Wednesday, March 17, 2010

Food, Inc.

I am so sleep deprived this morning, so bear with me. This could very well sound like a rant but I would be remiss and completely disobedient to not post about this.

I had been wanting to watch the movie, "Food, Inc." for quite awhile. My hesitation to do so was the thought that it would make me sick to my stomach or pressure a vegetarian or vegan lifestyle. It did neither of these, by the way, so if these are reasons you've yet to see it, please - watch it now!

Just over a year ago Russ began seeing a homeopathic doctor to treat his blood pressure without medication. That began a long journey for us in learning about food and how it can be used to heal medical problems. It hasn't been a fun journey. We've relapsed almost weekly. But after watching this documentary last night, I'm more than ever convinced that so much of what we've been learning is essential and needs to be practiced as routinely as possible.

I rarely eat beef. I do love a steak from Capital Grill every once in awhile. I'm not a huge burger girl. I will probably completely discontinue eating burgers for several reasons now: after learning about the problem with feeding corn to cattle and 1) what it does to the cow plus 2) what it does to my own body (I'm talking about e coli issues), I just feel sickened.

If you can stomach it, please go watch THIS VIDEO by the Humane Society documenting calf abuse at a slaughter plant in Vermont.

I am convinced that beef and chicken can be good for the human body. However, I am also convinced that our food industry is suffering from the same issues that are rampant across our country and bringing about the financial enslavement of those in the lower eschalons of our tax brackets. When lower income familes cannot afford fruits and vegetables in local grocery stores, they are forced to put money into the pockets of large conglomerates like most fast food chains that offer the almighty Dollar Menu.

A growing problem in America is the "corporatocracy": private corporations and conglomerates control our government when their executives end up in different branches of our government. Do you know who Monsanto is? I didn't. Monsanto has gained a monopoly that has had devastating effects on the American farmer. (By the way, Monsanto invented Agent Orange.) If you never watch "Food, Inc.", please educate yourself about the corporatocracy happening in our food industry. Your health and the health of your children is at stake.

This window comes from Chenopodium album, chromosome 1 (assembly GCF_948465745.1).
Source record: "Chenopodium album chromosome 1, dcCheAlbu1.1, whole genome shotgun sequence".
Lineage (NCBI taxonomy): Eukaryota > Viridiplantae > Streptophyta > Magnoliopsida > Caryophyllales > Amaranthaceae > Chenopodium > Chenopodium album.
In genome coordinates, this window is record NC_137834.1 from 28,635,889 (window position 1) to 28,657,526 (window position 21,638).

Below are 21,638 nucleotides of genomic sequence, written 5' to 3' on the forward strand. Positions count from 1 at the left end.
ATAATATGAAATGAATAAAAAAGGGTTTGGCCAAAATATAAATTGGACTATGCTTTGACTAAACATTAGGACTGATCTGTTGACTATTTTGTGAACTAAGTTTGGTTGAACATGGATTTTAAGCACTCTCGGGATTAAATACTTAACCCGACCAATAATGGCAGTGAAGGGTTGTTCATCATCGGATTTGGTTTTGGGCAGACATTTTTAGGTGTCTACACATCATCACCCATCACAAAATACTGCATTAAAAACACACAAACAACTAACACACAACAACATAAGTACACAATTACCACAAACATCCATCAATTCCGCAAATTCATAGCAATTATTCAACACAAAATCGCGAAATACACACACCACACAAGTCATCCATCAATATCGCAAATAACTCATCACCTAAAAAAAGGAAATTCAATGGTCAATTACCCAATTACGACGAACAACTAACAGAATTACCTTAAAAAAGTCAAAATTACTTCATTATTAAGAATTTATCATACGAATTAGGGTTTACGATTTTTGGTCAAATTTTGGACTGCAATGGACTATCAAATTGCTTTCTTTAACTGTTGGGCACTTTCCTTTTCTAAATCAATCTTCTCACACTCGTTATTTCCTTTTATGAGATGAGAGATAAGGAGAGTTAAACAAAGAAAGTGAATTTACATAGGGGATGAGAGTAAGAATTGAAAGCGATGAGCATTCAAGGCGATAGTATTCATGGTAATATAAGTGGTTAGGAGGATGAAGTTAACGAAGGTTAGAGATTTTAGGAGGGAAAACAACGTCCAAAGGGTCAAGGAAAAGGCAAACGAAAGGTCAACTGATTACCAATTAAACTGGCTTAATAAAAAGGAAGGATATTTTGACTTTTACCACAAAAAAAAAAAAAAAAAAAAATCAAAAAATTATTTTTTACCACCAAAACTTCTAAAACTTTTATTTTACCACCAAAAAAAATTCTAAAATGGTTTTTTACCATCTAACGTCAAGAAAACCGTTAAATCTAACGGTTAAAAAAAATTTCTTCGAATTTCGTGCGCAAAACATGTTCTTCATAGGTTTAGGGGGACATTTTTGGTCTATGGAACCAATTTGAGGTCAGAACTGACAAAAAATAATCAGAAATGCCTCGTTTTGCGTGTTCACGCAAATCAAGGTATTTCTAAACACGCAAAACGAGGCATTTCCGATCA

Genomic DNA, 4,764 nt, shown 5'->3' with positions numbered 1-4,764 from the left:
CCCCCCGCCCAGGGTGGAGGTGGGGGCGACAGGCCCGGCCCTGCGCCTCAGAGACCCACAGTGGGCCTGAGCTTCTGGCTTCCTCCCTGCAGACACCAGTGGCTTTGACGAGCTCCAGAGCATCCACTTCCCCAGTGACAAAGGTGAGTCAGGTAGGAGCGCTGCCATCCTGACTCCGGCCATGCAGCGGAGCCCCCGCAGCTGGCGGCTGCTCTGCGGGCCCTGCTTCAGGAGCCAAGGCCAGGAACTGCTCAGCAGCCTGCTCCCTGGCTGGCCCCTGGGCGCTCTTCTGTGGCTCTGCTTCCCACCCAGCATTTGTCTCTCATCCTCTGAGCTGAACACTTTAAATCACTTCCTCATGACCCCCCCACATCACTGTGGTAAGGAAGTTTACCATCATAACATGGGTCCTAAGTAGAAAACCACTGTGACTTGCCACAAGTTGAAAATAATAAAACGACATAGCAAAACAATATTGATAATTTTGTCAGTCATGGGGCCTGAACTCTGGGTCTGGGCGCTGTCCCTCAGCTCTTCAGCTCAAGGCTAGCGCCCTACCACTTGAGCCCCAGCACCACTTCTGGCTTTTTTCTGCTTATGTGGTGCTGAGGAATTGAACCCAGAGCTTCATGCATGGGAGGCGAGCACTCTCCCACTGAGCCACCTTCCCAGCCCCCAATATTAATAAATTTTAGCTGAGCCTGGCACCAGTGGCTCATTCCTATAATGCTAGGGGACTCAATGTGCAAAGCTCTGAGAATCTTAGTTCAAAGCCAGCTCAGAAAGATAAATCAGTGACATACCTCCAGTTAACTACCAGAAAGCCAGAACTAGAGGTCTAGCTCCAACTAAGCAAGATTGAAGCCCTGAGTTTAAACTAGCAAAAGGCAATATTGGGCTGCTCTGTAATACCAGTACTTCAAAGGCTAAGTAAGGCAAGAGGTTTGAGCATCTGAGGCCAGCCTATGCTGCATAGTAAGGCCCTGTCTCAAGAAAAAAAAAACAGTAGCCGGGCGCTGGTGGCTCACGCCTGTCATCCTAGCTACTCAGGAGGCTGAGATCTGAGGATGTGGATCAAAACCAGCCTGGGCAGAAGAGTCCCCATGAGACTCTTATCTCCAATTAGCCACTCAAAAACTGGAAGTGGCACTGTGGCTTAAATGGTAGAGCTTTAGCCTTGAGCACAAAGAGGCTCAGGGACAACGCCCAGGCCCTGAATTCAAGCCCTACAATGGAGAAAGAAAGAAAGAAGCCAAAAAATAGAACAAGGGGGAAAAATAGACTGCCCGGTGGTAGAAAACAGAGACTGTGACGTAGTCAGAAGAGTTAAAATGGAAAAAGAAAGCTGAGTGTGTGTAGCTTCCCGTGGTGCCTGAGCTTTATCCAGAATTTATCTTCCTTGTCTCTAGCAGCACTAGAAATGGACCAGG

Stuff I've been doing:
  • Buy Organic. Yes, it's more expensive. Shopping with a conscience will put a strain on your wallet but you can buy smarter at most large grocery stores, Walmart included.
  • Buy local. See if your town has a Farmer's Market. Dallas has an excellent one. I miss living across the street from it.
  • When you crave a burger, choose grass-fed beef. Simply staying away from McDonald's (listen, I love me some McDonald's fries - I'm not hatin'!) or other fast food chains can make a difference in the treatment of cattle.
  • Buy range-free eggs. Our family eats eggs That small decision can greatly effect Tyson - one of the conglomerates I was warning about above.
  • Check labels. For every staple in your diet, there is corn syrup in that food that is fueling the food industry's obsession with chemically manufactured food. DO NOT BUY FOOD WITH HIGH FRUCTOSE CORN SYRUP. Yes, I know this is most sodas. You'll be surprised by how much better you feel on plain, 'ol H2O.
Stuff I Will Start Doing:
  • Look into food co-ops. This one takes place across the street from my office. Hmmm, easy?
  • Plant a garden. I've been saying this for so long. After watching the movie, Russ prayed that we'd get our butts in gear in learning how to do this.